• Good governance, increased political participation, enhanced social, capital, sustainable livelihoods, modernization of agriculture, higher levels of household income or whatever.
  • “Sectoral dreams” (read perspective) (“health for all”) as well like “Social dreams” (“a migration free country”).
step 4 situation analysis

Step 4: Situation Analysis

People centered planning is a system (when applied to a community or an area) in which, people produce in most cases most ofl the required data.

Analysis by the people: Whose reality Counts?

five kinds of analysis

Five Kinds of Analysis

Analysis of Space

Analysis of Time

Analysis of Relationships

Analysis of Institutions

Analysis of Priorities

There is no particular sequence in which these could be done. But generally, it is easy to start with analysis of space.


Fig. 3: Phase of

Low Level

of Facilitation


Analysis of Space: Social overhead (Schools, Health outlets, roads etc.), availability of resources (natural resources, infrastructure, soil types, common property resources etc.)

Analysis of Time: historical development of the area, major events in the life of people, seasonal variations in economic and social variables like employment, food intake, credit availability etc., major trends in livelihood, state of resource etc.

Situation Analysis

Analysis of social and economic relationships between castes, class, religious groups, political parties, institutions, employment provider etc.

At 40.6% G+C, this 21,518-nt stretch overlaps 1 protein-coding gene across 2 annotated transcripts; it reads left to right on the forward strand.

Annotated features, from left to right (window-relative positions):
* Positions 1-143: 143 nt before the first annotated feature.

Analysis of Institutions: importance and efficiency, utility, accessibility, usefulness etc. a different institutions interfacing the community

Analysis of preferences for institutions, facilities, resources etc. of different groups of people, women, men and girl children, marginalized groups like disabled, SCs and STs etc.

Prioritized activities or Goals for solving the problems relating to space, time, relationships and institutional arrangements.

Problems Identification

Problems relating to space, time, relationships and institutional arrangements.

Prioritization of the Problems

Activity Prioritization

Solutions to problems relating to space, time, relationships and institutional arrangements.

Finding Solutions: Gives Activities or Projects

step 5 potential problem identification

Step 5: Potential Problem Identification

The situation analysis will lead to identification of the potential and problems of the people.